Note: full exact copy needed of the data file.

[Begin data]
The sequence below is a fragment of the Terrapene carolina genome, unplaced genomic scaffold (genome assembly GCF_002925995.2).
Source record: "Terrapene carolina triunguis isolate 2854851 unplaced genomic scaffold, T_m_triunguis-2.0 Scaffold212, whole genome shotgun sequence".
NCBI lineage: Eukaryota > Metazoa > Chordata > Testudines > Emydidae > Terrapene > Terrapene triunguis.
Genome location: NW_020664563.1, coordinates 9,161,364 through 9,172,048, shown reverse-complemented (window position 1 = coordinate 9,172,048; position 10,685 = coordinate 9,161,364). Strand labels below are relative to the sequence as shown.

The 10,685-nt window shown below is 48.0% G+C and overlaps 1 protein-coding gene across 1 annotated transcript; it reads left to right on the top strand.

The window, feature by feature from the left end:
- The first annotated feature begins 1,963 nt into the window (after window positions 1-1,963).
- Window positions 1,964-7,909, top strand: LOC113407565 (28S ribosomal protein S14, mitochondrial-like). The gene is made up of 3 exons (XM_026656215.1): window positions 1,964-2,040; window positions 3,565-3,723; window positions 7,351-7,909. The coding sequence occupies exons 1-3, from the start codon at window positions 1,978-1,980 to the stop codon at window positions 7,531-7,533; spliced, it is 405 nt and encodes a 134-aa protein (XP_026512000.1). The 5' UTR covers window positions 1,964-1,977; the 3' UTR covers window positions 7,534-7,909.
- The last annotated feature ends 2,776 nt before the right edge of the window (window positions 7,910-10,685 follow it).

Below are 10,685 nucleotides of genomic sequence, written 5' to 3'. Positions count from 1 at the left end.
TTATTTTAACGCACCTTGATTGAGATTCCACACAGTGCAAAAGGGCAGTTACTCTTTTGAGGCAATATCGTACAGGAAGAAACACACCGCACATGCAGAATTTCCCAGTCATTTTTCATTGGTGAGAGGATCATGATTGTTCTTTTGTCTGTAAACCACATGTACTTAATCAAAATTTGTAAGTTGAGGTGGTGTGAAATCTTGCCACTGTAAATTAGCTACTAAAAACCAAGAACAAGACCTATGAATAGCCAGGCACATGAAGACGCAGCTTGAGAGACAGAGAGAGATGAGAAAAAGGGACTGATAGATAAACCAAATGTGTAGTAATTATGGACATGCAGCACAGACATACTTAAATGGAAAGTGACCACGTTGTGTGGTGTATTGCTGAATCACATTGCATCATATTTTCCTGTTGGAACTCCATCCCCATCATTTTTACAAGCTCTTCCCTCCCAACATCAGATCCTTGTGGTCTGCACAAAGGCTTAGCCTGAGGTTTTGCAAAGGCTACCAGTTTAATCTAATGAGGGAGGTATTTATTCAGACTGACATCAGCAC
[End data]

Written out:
The sequence below is a fragment of the Terrapene carolina genome, unplaced genomic scaffold (genome assembly GCF_002925995.2).
Source record: "Terrapene carolina triunguis isolate 2854851 unplaced genomic scaffold, T_m_triunguis-2.0 Scaffold212, whole genome shotgun sequence".
NCBI lineage: Eukaryota > Metazoa > Chordata > Testudines > Emydidae > Terrapene > Terrapene triunguis.
Genome location: NW_020664563.1, coordinates 9,161,364 through 9,172,048, shown reverse-complemented (window position 1 = coordinate 9,172,048; position 10,685 = coordinate 9,161,364). Strand labels below are relative to the sequence as shown.

The 10,685-nt window shown below is 48.0% G+C and overlaps 1 protein-coding gene across 1 annotated transcript; it reads left to right on the top strand.

The window, feature by feature from the left end:
- The first annotated feature begins 1,963 nt into the window (after window positions 1-1,963).
- Window positions 1,964-7,909, top strand: LOC113407565 (28S ribosomal protein S14, mitochondrial-like). The gene is made up of 3 exons (XM_026656215.1): window positions 1,964-2,040; window positions 3,565-3,723; window positions 7,351-7,909. The coding sequence occupies exons 1-3, from the start codon at window positions 1,978-1,980 to the stop codon at window positions 7,531-7,533; spliced, it is 405 nt and encodes a 134-aa protein (XP_026512000.1). The 5' UTR covers window positions 1,964-1,977; the 3' UTR covers window positions 7,534-7,909.
- The last annotated feature ends 2,776 nt before the right edge of the window (window positions 7,910-10,685 follow it).

Below are 10,685 nucleotides of genomic sequence, written 5' to 3'. Positions count from 1 at the left end.
TTATTTTAACGCACCTTGATTGAGATTCCACACAGTGCAAAAGGGCAGTTACTCTTTTGAGGCAATATCGTACAGGAAGAAACACACCGCACATGCAGAATTTCCCAGTCATTTTTCATTGGTGAGAGGATCATGATTGTTCTTTTGTCTGTAAACCACATGTACTTAATCAAAATTTGTAAGTTGAGGTGGTGTGAAATCTTGCCACTGTAAATTAGCTACTAAAAACCAAGAACAAGACCTATGAATAGCCAGGCACATGAAGACGCAGCTTGAGAGACAGAGAGAGATGAGAAAAAGGGACTGATAGATAAACCAAATGTGTAGTAATTATGGACATGCAGCACAGACATACTTAAATGGAAAGTGACCACGTTGTGTGGTGTATTGCTGAATCACATTGCATCATATTTTCCTGTTGGAACTCCATCCCCATCATTTTTACAAGCTCTTCCCTCCCAACATCAGATCCTTGTGGTCTGCACAAAGGCTTAGCCTGAGGTTTTGCAAAGGCTACCAGTTTAATCTAATGAGGGAGGTATTTATTCAGACTGACATCAGCAC